As a result taxpayers are now out billions – including government debt and private investment risk that was essentially socialized by their “leaders” via the now-notorious 2007 “Base Load Review Act.”
#NukeGate remains under criminal investigation …
Against this backdrop, SCANA was sold last December to Virginia-based Dominion Energy – which has also submitted a proposed management agreement for Santee Cooper.
Meanwhile multiple companies have reportedly submitted bids to purchase the utility, including Florida-based NextEra Energy, Charlotte, N.C.-based Duke Energy, Greenville, S.C.-based Pacolet Milliken and New York-based LS Power.
This news outlet has warmed to the notion of a management agreement, although our preference has always been for the utility to be sold. In fact, that has been our preference for nearly a dozen years. We are concerned, however, that the totally secretive, anti-transparent, insider-driven process currently being undertaken will not yield anything resembling a fair outcome … especially seeing as McMaster is indebted to some of the well-heeled interests participating in these negotiations.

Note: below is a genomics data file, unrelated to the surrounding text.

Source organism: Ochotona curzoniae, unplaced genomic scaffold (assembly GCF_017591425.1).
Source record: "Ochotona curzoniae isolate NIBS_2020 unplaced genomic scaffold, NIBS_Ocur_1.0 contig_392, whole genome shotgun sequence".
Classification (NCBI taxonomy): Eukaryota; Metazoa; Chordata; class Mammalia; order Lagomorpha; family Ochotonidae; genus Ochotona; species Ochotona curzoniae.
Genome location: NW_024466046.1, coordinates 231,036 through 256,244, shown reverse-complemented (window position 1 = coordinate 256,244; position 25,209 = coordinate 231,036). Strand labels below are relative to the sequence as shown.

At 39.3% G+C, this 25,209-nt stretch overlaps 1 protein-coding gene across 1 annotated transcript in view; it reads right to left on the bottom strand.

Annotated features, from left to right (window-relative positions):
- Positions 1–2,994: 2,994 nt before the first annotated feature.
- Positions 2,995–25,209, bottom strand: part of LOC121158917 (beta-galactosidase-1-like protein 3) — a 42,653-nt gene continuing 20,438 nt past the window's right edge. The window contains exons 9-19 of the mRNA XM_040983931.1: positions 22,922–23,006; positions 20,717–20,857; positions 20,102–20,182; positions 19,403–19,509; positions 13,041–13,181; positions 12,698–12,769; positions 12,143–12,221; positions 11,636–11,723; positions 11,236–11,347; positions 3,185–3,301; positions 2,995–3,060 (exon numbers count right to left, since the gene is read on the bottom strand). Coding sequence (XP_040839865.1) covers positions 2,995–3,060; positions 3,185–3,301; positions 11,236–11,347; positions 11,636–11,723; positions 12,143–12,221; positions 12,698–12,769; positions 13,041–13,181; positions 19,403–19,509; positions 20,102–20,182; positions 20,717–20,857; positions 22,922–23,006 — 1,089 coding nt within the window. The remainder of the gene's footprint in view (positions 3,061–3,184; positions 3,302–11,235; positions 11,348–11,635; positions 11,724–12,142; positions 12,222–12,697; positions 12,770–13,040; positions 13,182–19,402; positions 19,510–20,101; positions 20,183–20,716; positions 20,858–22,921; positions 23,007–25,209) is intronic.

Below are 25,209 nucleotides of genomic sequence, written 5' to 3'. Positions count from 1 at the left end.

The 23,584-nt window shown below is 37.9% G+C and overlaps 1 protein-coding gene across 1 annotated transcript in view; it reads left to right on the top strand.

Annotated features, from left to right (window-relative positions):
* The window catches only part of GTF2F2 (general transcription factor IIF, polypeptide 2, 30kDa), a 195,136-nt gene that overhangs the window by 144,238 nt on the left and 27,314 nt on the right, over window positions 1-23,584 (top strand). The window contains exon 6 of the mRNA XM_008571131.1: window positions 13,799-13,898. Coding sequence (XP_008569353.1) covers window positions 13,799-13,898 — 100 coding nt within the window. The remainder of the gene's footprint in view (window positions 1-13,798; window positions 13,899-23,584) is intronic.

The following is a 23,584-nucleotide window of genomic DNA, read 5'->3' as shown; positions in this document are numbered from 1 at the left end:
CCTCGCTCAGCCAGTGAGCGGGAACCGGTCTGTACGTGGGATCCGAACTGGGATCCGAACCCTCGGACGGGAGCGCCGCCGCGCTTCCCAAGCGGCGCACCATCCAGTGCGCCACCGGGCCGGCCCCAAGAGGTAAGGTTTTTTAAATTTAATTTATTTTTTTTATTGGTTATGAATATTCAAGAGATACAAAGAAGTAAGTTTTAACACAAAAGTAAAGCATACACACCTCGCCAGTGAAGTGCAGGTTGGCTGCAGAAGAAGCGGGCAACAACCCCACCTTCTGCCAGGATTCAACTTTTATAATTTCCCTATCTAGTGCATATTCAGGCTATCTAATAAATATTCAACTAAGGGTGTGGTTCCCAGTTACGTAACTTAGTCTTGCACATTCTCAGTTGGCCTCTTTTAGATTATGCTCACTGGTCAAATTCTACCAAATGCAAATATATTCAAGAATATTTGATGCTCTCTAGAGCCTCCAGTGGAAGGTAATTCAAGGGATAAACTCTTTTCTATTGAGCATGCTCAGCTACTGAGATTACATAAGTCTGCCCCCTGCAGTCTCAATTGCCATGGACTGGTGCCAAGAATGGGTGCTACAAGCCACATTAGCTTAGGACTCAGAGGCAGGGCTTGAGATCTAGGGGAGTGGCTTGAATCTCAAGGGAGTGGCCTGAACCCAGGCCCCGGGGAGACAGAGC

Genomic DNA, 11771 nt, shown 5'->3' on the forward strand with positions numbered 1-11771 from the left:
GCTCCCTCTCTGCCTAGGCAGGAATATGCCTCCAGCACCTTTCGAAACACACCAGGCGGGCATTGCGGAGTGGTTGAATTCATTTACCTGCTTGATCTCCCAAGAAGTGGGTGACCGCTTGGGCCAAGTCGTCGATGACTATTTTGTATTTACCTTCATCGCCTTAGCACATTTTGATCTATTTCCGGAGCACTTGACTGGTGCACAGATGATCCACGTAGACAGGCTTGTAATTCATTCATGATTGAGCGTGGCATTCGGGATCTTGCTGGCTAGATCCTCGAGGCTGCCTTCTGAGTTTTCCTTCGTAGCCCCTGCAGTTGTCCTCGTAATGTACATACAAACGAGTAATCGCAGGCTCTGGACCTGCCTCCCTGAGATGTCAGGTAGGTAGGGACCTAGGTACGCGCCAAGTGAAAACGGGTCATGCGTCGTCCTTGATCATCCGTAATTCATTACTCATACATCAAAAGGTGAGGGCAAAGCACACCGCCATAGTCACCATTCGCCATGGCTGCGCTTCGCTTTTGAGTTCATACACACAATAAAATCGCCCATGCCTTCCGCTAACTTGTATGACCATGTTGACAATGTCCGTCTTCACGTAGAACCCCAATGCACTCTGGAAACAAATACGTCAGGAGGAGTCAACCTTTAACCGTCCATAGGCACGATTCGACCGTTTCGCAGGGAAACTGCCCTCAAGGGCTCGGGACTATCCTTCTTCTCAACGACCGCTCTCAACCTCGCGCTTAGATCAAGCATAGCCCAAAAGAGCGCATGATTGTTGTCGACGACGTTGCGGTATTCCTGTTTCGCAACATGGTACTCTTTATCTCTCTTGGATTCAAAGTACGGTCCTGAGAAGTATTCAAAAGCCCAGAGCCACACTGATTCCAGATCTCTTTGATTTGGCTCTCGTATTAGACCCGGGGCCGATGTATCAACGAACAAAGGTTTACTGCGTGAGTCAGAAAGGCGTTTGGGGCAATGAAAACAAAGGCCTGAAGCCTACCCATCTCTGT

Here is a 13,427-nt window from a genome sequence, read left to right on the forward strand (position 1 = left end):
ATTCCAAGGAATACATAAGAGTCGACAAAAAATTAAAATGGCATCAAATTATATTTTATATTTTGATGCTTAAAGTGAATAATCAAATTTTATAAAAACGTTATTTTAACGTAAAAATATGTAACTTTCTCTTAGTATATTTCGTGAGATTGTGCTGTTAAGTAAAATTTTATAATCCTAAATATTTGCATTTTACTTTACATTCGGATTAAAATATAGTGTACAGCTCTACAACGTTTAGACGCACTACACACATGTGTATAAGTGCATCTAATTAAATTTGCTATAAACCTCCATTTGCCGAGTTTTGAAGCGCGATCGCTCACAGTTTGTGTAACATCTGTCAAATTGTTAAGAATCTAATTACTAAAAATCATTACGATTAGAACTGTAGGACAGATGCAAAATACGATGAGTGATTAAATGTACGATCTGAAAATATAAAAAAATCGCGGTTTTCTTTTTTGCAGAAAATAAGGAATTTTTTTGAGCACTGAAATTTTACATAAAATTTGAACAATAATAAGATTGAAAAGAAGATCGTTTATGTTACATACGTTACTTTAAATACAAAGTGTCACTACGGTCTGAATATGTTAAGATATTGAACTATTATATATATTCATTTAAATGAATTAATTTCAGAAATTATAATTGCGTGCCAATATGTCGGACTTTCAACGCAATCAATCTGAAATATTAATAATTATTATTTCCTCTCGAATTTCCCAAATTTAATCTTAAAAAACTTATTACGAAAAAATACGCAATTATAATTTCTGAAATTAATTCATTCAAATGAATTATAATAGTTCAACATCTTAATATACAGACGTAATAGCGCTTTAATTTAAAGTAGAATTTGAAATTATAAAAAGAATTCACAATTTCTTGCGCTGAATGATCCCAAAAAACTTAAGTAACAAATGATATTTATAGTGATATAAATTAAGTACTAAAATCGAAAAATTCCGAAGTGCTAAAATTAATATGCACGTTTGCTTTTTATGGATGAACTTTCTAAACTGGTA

Accordingly, we believe it is necessary to articulate a few “guiding principles” that we believe ought to be at the forefront of deliberation as this process moves forward.
Those principles are as follows …
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(Via: Santee Cooper)
TRANSPARENCY … Santee Cooper is a government-owned entity. A government agency is soliciting bids for its disposition. And government officials will ultimately select and vote on the winning solicitations. In other words, every bit of this process involves the government – and as such should be conducted in public. Unfortunately, state leaders seem intent on keeping it behind closed doors, which we have previously described as an “open invitation to corruption.”
MERITS MUST PREVAIL … At the end of the day, numbers do not lie. Dollar amounts are going to be what they are going to be, and McMaster’s administration has an obligation to choose the deals that offer Santee Cooper ratepayers and South Carolina taxpayers maximum value. In other words, McMaster has to get this right – which means letting the merits of each proposal, not politics, hold sway over his administration’s decisions.
NO POLITICAL INTERFERENCE … For the last two years, state lawmakers (and McMaster) have been conducting secret, offline negotiations with potential suitors for Santee Cooper. This must stop. After all, political interference is the reason South Carolina is in this $10 billion hole to begin with. Unfortunately, McMaster and his chief of staff – Trey Walker – are deeply conflicted related to this issue, meaning as the bid process moves forward they will need to step back and let the number-crunchers sort through the proposals without injecting their political influence.
Do we have faith these guiding principles will carry the day? No … but we will continue to advocate for them regardless.
This decision is simply too important not to get right …
WANNA SOUND OFF?